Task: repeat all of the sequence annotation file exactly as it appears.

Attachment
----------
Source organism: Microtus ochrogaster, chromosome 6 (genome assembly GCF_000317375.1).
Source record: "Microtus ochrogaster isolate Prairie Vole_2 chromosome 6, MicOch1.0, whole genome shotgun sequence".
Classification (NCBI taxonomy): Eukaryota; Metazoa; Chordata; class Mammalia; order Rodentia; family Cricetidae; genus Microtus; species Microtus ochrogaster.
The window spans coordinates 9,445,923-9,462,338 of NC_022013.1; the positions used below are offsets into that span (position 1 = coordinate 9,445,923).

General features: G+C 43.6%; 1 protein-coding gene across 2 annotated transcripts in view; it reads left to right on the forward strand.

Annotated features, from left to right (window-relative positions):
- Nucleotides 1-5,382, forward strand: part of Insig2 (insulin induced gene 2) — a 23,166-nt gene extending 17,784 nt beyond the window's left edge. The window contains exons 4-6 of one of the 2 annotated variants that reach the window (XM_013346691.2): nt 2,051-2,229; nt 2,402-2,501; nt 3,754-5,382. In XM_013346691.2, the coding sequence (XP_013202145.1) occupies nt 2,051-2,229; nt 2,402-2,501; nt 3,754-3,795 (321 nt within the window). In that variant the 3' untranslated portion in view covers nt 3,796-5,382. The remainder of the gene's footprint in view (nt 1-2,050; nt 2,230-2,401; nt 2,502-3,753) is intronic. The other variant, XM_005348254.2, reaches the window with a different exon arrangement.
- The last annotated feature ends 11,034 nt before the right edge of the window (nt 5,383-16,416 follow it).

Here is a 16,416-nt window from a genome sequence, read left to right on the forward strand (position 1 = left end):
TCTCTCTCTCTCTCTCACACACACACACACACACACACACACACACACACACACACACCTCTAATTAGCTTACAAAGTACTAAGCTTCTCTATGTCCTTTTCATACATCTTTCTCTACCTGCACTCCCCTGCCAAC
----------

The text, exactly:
Source organism: Microtus ochrogaster, chromosome 6 (genome assembly GCF_000317375.1).
Source record: "Microtus ochrogaster isolate Prairie Vole_2 chromosome 6, MicOch1.0, whole genome shotgun sequence".
Classification (NCBI taxonomy): Eukaryota; Metazoa; Chordata; class Mammalia; order Rodentia; family Cricetidae; genus Microtus; species Microtus ochrogaster.
The window spans coordinates 9,445,923-9,462,338 of NC_022013.1; the positions used below are offsets into that span (position 1 = coordinate 9,445,923).

General features: G+C 43.6%; 1 protein-coding gene across 2 annotated transcripts in view; it reads left to right on the forward strand.

Annotated features, from left to right (window-relative positions):
- Nucleotides 1-5,382, forward strand: part of Insig2 (insulin induced gene 2) — a 23,166-nt gene extending 17,784 nt beyond the window's left edge. The window contains exons 4-6 of one of the 2 annotated variants that reach the window (XM_013346691.2): nt 2,051-2,229; nt 2,402-2,501; nt 3,754-5,382. In XM_013346691.2, the coding sequence (XP_013202145.1) occupies nt 2,051-2,229; nt 2,402-2,501; nt 3,754-3,795 (321 nt within the window). In that variant the 3' untranslated portion in view covers nt 3,796-5,382. The remainder of the gene's footprint in view (nt 1-2,050; nt 2,230-2,401; nt 2,502-3,753) is intronic. The other variant, XM_005348254.2, reaches the window with a different exon arrangement.
- The last annotated feature ends 11,034 nt before the right edge of the window (nt 5,383-16,416 follow it).

Here is a 16,416-nt window from a genome sequence, read left to right on the forward strand (position 1 = left end):
TCTCTCTCTCTCTCTCACACACACACACACACACACACACACACACACACACACACACCTCTAATTAGCTTACAAAGTACTAAGCTTCTCTATGTCCTTTTCATACATCTTTCTCTACCTGCACTCCCCTGCCAAC